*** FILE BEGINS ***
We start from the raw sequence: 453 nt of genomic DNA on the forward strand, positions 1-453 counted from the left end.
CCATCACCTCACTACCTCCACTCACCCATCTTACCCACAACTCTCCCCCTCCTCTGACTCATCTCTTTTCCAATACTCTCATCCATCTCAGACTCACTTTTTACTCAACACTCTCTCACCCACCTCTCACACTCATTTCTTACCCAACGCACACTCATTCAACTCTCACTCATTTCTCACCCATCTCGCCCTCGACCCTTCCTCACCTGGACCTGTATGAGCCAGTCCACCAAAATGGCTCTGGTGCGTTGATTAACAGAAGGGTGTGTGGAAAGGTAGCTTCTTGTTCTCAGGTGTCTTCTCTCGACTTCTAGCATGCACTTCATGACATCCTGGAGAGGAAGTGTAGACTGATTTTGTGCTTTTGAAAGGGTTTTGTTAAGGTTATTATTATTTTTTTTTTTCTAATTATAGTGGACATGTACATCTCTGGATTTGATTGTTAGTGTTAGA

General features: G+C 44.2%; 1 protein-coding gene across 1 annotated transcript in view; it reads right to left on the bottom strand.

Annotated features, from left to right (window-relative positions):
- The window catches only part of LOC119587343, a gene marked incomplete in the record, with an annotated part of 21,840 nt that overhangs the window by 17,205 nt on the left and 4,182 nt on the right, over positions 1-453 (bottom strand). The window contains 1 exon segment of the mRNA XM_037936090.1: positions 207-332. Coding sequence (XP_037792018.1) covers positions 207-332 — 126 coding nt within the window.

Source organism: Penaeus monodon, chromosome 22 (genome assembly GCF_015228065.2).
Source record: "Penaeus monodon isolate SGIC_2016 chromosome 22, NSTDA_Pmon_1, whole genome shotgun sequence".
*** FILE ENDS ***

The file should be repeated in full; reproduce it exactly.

We start from the raw sequence: 453 nt of genomic DNA on the forward strand, positions 1-453 counted from the left end.
CCATCACCTCACTACCTCCACTCACCCATCTTACCCACAACTCTCCCCCTCCTCTGACTCATCTCTTTTCCAATACTCTCATCCATCTCAGACTCACTTTTTACTCAACACTCTCTCACCCACCTCTCACACTCATTTCTTACCCAACGCACACTCATTCAACTCTCACTCATTTCTCACCCATCTCGCCCTCGACCCTTCCTCACCTGGACCTGTATGAGCCAGTCCACCAAAATGGCTCTGGTGCGTTGATTAACAGAAGGGTGTGTGGAAAGGTAGCTTCTTGTTCTCAGGTGTCTTCTCTCGACTTCTAGCATGCACTTCATGACATCCTGGAGAGGAAGTGTAGACTGATTTTGTGCTTTTGAAAGGGTTTTGTTAAGGTTATTATTATTTTTTTTTTTCTAATTATAGTGGACATGTACATCTCTGGATTTGATTGTTAGTGTTAGA

General features: G+C 44.2%; 1 protein-coding gene across 1 annotated transcript in view; it reads right to left on the bottom strand.

Annotated features, from left to right (window-relative positions):
- The window catches only part of LOC119587343, a gene marked incomplete in the record, with an annotated part of 21,840 nt that overhangs the window by 17,205 nt on the left and 4,182 nt on the right, over positions 1-453 (bottom strand). The window contains 1 exon segment of the mRNA XM_037936090.1: positions 207-332. Coding sequence (XP_037792018.1) covers positions 207-332 — 126 coding nt within the window.

Source organism: Penaeus monodon, chromosome 22 (genome assembly GCF_015228065.2).
Source record: "Penaeus monodon isolate SGIC_2016 chromosome 22, NSTDA_Pmon_1, whole genome shotgun sequence".